If you’re currently a member of an owner’s corporation, and you believe it’s time to change the owners corporation managers, you might be wondering where to start. Whether your current manager is not delivering on your expectations, or you’ve found someone who you believe will be a better fit, it’s critical to understand the process of changing an owner’s corporation manager in Victoria. In this guide, we’ll walk you through the process and offer some important tips for making the transition as smooth and painless as possible.

Step 1: Call a General Meeting

The first step in changing your owner’s corporation (formerly called body corporate) manager is to call a general meeting of the owners. Be sure to give proper notice of the meeting, and ensure the agenda includes the proposed change to your OC manager. The meeting should adhere to the rules laid out in the Owners Corporations Act 2006. The meeting should be called by the chair or secretary of the OC, or  by an owner nominated by lot owners whose lot entitlements total at least 25% of all lot entitlements for your property.

Step 2: Prepare the Resolution

To change your OC manager, you must propose a resolution at the meeting. More specifically, the resolution needs to include the details of the proposed change, such as the name of the new manager and how soon owners would like the change to occur.  A rationale for why the owners support the change is also often included.

Step 3: Take a Vote

Once you’ve proposed the resolution, the owners must be given the opportunity to vote on it. To pass, the resolution must be supported by at least 50% of the owners, plus one. If the resolution achieves this threshold, the committee will be authorised to appoint the new OC manager.

Step 4: Appoint the New OC Manager

Once the resolution has been passed, the committee can appoint the new manager. This is typically done by signing a management agreement that sets out the terms and conditions of the appointment. The agreement should be in writing and should be kept on file by the owner’s corporation.

Step 5: Notify the Relevant Parties

Once you’ve appointed the new OC manager, you must notify the relevant parties, such as the previous manager, the owners, and the relevant authorities. This ensures that everyone is aware of the change and that the new manager has all the necessary information and resources to carry out their duties.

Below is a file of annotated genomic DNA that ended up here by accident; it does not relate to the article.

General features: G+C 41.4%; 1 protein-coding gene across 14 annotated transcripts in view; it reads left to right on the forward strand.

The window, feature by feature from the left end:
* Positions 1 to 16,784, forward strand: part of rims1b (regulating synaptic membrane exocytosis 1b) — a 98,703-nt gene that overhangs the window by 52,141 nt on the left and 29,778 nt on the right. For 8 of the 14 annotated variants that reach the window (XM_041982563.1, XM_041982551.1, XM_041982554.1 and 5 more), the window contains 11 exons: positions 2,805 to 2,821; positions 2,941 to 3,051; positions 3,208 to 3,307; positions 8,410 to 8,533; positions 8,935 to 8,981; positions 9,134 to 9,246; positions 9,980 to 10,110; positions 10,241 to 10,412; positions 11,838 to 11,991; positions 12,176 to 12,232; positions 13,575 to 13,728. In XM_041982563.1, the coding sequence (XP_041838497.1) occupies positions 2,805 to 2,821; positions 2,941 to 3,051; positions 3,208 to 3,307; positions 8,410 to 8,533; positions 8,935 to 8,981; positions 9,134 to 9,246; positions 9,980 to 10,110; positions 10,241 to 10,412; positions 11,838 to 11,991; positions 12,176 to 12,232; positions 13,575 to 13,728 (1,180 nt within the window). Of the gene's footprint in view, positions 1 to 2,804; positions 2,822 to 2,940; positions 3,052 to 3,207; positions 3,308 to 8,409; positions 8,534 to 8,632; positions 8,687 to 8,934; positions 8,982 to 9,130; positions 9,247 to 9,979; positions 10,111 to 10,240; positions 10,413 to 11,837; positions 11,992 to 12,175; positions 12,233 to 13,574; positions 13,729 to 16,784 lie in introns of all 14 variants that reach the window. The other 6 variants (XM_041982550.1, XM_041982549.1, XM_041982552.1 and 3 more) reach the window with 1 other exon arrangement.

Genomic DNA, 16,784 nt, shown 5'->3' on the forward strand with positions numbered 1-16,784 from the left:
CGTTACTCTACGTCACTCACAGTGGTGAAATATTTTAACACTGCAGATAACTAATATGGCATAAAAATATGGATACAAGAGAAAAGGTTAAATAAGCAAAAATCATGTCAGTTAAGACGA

Tips for A Smooth Transition

  1. Clear Communication: Throughout the process of changing your OC manager, it’s important to communicate clearly and effectively with all relevant parties: the current manager, the owners, and the new OC manager. Keeping parties  informed and updated helps to ensure the transition is as smooth (and as painless) as possible.
  2. Consider your Impact: When changing the owner’s corporation manager, it’s crucial  to consider the potential impact on the community. If the current manager is well-liked and respected, the change may be difficult for some owners to accept. By considering this and communicating openly and honestly with all owners, you can help to minimise any concerns.
  3. Seek Expert Help: If you’re not confident in your ability to navigate the process of changing your OC manager, consider seeking professional assistance. Strata management professionals can help you to understand the key legal requirements and ensure that the process is carried out in a fair and transparent way.

Ultimately, changing an owner’s corporation manager in Victoria is a process that requires careful consideration and effective communication. By following the process outlined in this guide and taking the time to understand the legal requirements, you can maximise the chances of a smooth and efficient transition.

When should you change your Owner’s Corporation Manager?

How do you know when it’s time to change your owners corporation (OC) manager? 

If you’re a property owner in Victoria, it’s important to have a clear understanding of when it’s appropriate to change your OC manager. The owners corporation manager is the individual or company responsible for managing the common property and assets of a strata scheme, ensuring that everything runs smoothly and legally. But if the management process is not running as smoothly (or legally) as you’d expect, it may be time for a change. 

Here are some key reasons why you may consider changing your owners corporation manager:

  1. Lack of Communication

Clear communication is essential for effective OC management. If you’re not receiving updates on what’s happening with your building, or if you’re not receiving responses to your questions in a timely way, it’s a sign that your current OC manager may not be meeting your expectations.

  1. Poor Performance

Your owners corporation manager should be knowledgeable, professional, and efficient. If they’re making mistakes, or not delivering on their promises, it’s time to consider a change. This could include issues such as not handling maintenance and repair requests properly, or failing to keep accurate financial records.

  1. Hidden Fees and Extra Costs

Be wary of owners corporation managers who charge hidden fees or extra costs for their services. A good manager will be transparent about their fees and will work with you to keep costs under control. If your current manager is frequently adding unexpected costs to your bill, it may be time to find someone more reliable.